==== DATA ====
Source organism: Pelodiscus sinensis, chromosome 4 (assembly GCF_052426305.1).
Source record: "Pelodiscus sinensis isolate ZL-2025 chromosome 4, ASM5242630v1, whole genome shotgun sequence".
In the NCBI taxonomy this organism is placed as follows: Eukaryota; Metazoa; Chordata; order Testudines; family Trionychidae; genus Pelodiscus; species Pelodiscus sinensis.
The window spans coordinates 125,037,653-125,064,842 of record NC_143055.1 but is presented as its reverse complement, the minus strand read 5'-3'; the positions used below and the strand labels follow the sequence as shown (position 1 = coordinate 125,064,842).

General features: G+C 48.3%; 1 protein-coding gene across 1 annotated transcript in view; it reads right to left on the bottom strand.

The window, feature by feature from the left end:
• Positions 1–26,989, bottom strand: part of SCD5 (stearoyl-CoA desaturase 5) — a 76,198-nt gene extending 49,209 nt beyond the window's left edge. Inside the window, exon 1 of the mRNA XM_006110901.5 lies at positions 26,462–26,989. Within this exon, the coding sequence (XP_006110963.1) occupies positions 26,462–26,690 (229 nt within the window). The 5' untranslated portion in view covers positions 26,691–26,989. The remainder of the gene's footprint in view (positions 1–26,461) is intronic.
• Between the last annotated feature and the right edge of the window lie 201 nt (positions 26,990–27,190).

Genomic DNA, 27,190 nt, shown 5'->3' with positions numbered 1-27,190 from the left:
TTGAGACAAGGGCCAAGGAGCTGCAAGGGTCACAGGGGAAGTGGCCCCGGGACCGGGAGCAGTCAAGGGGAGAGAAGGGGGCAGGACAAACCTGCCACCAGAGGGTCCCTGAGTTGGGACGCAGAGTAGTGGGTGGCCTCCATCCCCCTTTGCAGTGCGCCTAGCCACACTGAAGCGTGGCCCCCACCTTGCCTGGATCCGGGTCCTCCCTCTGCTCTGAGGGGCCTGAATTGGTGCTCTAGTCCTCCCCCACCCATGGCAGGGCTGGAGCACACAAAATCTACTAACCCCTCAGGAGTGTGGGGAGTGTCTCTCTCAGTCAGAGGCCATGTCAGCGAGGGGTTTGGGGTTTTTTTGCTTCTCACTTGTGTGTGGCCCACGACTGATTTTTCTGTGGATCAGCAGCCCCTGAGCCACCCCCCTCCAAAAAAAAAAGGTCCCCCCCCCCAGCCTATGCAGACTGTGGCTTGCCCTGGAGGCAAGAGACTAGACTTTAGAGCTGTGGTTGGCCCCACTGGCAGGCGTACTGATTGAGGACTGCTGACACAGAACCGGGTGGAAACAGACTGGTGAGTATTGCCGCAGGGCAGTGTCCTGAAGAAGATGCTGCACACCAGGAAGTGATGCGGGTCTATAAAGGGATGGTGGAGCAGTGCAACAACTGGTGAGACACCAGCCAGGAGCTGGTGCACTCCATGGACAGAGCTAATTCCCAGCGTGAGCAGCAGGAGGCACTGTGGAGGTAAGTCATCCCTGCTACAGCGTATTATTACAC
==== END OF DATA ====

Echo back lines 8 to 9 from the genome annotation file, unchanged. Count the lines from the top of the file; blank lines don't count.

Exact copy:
• Between the last annotated feature and the right edge of the window lie 201 nt (positions 26,990–27,190).

Genomic DNA, 27,190 nt, shown 5'->3' with positions numbered 1-27,190 from the left: